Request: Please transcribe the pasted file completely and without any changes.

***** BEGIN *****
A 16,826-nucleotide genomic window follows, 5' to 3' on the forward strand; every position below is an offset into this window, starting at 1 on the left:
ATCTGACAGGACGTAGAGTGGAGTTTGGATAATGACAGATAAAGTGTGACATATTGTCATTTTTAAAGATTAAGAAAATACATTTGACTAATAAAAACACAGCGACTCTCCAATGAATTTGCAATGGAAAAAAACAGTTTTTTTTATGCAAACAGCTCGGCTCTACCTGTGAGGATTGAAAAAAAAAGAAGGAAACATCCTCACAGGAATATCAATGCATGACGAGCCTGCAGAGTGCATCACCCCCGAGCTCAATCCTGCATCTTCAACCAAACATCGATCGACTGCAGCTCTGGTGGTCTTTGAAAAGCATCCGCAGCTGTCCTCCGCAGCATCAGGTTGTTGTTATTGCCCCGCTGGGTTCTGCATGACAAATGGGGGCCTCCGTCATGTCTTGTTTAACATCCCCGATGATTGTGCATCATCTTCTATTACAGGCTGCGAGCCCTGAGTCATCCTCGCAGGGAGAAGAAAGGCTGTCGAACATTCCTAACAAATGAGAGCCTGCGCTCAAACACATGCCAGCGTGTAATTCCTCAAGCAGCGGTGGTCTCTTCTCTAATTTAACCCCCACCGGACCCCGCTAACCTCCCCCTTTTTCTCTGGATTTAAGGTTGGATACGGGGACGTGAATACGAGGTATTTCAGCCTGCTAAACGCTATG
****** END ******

A 16,826-nucleotide genomic window follows, 5' to 3' on the forward strand; every position below is an offset into this window, starting at 1 on the left:
ATCTGACAGGACGTAGAGTGGAGTTTGGATAATGACAGATAAAGTGTGACATATTGTCATTTTTAAAGATTAAGAAAATACATTTGACTAATAAAAACACAGCGACTCTCCAATGAATTTGCAATGGAAAAAAACAGTTTTTTTTATGCAAACAGCTCGGCTCTACCTGTGAGGATTGAAAAAAAAAGAAGGAAACATCCTCACAGGAATATCAATGCATGACGAGCCTGCAGAGTGCATCACCCCCGAGCTCAATCCTGCATCTTCAACCAAACATCGATCGACTGCAGCTCTGGTGGTCTTTGAAAAGCATCCGCAGCTGTCCTCCGCAGCATCAGGTTGTTGTTATTGCCCCGCTGGGTTCTGCATGACAAATGGGGGCCTCCGTCATGTCTTGTTTAACATCCCCGATGATTGTGCATCATCTTCTATTACAGGCTGCGAGCCCTGAGTCATCCTCGCAGGGAGAAGAAAGGCTGTCGAACATTCCTAACAAATGAGAGCCTGCGCTCAAACACATGCCAGCGTGTAATTCCTCAAGCAGCGGTGGTCTCTTCTCTAATTTAACCCCCACCGGACCCCGCTAACCTCCCCCTTTTTCTCTGGATTTAAGGTTGGATACGGGGACGTGAATACGAGGTATTTCAGCCTGCTAAACGCTATG